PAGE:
Obstacle of Nothing

Sometimes the easiest, yet most difficult thing to do is nothing.

Nothing often requires a letting go/ surrendering to the pressent. But our minds don’t always make it easy. I think this is where focused based meditations like Vipassana or Transcendental Meditation are useful.

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1 Comment (+add yours?)

  1. saijanai
    Nov 29, 2015 @ 09:14:04

    Nothing often requires a letting go/ surrendering to the pressent. But our mindsdon’t always make it easy. I think this is where focused based meditations like Vipassana or Transcendental Meditation are useful.

    I think you have misunderstood TM. TM isn't focused based meditation, nor is it any kind of mindfulness practice. TM is a mind-wandering practice, as this short video by Mahairshi Mahesh Yogi makes clear: Mechanics of the Transcendental Meditation technique.

    The point of TM is to allow the nervous system to rest, which repairs the stress that prevefnt the person from being enlightened.

    Enlightenment, frst stage, is where a pure sense-of-self, that is not involved in any activity, belief, emotion, desire, memory, intuition, though, intent, etc, has emerged and becdome permanent. Because this pure sense-of-self is permanent, it is naturally identified as the "real" self, and so all descriptions of an enlightened person by an enlightened person are about this situation.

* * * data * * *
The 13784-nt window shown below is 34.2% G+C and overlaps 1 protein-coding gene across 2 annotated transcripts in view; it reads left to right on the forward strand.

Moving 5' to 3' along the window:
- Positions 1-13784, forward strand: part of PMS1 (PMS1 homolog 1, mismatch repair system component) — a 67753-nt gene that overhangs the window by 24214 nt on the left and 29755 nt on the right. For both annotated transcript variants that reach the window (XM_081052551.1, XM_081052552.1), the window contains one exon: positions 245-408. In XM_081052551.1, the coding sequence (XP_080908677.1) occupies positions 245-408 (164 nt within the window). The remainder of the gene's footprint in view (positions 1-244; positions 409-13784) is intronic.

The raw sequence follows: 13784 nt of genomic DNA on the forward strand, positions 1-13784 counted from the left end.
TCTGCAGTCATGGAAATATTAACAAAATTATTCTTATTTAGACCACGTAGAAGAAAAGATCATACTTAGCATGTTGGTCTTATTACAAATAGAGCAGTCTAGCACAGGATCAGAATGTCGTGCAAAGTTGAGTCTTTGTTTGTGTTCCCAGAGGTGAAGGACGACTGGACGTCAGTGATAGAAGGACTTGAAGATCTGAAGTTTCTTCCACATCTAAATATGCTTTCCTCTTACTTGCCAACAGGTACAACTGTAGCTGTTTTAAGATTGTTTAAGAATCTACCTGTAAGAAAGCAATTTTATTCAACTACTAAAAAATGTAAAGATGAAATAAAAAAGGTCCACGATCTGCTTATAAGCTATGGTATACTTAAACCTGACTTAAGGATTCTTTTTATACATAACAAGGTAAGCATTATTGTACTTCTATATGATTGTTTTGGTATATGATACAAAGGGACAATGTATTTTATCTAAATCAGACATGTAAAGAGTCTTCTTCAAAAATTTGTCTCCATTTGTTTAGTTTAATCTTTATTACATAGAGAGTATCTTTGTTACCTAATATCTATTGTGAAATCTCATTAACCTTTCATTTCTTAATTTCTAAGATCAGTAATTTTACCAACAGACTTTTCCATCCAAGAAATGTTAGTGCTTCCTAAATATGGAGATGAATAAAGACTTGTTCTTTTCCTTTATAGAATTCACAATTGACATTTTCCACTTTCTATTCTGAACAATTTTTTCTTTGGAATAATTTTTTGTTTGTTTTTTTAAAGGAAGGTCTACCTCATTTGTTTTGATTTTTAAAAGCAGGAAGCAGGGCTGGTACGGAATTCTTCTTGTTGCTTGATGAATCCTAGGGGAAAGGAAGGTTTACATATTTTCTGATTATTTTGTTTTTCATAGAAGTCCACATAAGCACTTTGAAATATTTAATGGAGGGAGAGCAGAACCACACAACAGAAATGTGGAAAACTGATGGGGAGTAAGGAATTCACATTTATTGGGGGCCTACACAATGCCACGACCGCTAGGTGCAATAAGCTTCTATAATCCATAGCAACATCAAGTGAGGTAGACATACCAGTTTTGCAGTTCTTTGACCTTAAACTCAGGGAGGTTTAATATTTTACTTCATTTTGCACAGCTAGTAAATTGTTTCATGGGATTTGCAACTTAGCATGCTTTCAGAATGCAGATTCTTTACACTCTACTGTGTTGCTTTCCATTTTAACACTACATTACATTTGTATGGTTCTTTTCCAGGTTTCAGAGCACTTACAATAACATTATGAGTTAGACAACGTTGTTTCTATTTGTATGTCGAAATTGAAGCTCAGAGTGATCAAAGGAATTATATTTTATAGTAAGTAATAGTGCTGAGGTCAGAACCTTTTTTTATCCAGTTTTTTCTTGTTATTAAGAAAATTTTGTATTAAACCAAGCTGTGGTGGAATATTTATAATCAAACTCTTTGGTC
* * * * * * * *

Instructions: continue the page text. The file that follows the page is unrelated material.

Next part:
For example "I am always mindful" is a reference to this pure sense-of-self: I am is always mindful, because that is all I am can ever do: be aware. It's not a description of how to become enlightened. It is a description of what it is like to be enlightened. Likewise, "surrendering the present moment," is again all I am can ever do.

     

    Enlightenment emerges out of a specific state of the nervous system. This state of the nervous system is merely low-stress and any process that helps lower the stress found in the nervous system without creating new kidns of stress, necessarily helps bring about enlightenment. Ironically, the most popular meditation practices, e.g., mindfulness and focused attention, help reduce stress in one area and raise stress in others. The result is that they have medical benefits, but reduce the likelihood that the pure sense-of-self will start to emerge.

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